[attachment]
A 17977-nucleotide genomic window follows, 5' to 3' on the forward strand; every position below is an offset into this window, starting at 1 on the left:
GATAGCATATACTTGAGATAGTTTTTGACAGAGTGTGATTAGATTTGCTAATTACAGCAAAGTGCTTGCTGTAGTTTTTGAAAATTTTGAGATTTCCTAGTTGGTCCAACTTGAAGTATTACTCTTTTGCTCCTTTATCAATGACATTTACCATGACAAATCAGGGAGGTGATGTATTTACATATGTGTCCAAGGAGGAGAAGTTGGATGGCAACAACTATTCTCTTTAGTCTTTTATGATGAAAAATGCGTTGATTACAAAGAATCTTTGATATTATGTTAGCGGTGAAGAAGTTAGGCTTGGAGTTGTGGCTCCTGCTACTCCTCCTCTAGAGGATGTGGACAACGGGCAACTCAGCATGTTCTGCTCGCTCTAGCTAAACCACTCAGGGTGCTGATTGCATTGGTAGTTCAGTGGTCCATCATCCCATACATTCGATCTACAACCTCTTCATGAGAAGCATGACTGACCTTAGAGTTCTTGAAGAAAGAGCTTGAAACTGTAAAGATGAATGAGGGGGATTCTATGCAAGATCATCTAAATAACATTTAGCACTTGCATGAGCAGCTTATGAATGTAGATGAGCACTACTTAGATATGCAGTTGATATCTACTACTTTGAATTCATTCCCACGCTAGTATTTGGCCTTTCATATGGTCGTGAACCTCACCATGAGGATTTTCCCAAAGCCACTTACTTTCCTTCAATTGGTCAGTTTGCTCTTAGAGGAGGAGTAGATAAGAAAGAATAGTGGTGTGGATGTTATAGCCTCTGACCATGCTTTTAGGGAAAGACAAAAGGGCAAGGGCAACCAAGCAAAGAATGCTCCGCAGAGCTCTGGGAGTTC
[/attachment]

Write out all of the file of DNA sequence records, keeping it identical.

A 17977-nucleotide genomic window follows, 5' to 3' on the forward strand; every position below is an offset into this window, starting at 1 on the left:
GATAGCATATACTTGAGATAGTTTTTGACAGAGTGTGATTAGATTTGCTAATTACAGCAAAGTGCTTGCTGTAGTTTTTGAAAATTTTGAGATTTCCTAGTTGGTCCAACTTGAAGTATTACTCTTTTGCTCCTTTATCAATGACATTTACCATGACAAATCAGGGAGGTGATGTATTTACATATGTGTCCAAGGAGGAGAAGTTGGATGGCAACAACTATTCTCTTTAGTCTTTTATGATGAAAAATGCGTTGATTACAAAGAATCTTTGATATTATGTTAGCGGTGAAGAAGTTAGGCTTGGAGTTGTGGCTCCTGCTACTCCTCCTCTAGAGGATGTGGACAACGGGCAACTCAGCATGTTCTGCTCGCTCTAGCTAAACCACTCAGGGTGCTGATTGCATTGGTAGTTCAGTGGTCCATCATCCCATACATTCGATCTACAACCTCTTCATGAGAAGCATGACTGACCTTAGAGTTCTTGAAGAAAGAGCTTGAAACTGTAAAGATGAATGAGGGGGATTCTATGCAAGATCATCTAAATAACATTTAGCACTTGCATGAGCAGCTTATGAATGTAGATGAGCACTACTTAGATATGCAGTTGATATCTACTACTTTGAATTCATTCCCACGCTAGTATTTGGCCTTTCATATGGTCGTGAACCTCACCATGAGGATTTTCCCAAAGCCACTTACTTTCCTTCAATTGGTCAGTTTGCTCTTAGAGGAGGAGTAGATAAGAAAGAATAGTGGTGTGGATGTTATAGCCTCTGACCATGCTTTTAGGGAAAGACAAAAGGGCAAGGGCAACCAAGCAAAGAATGCTCCGCAGAGCTCTGGGAGTTC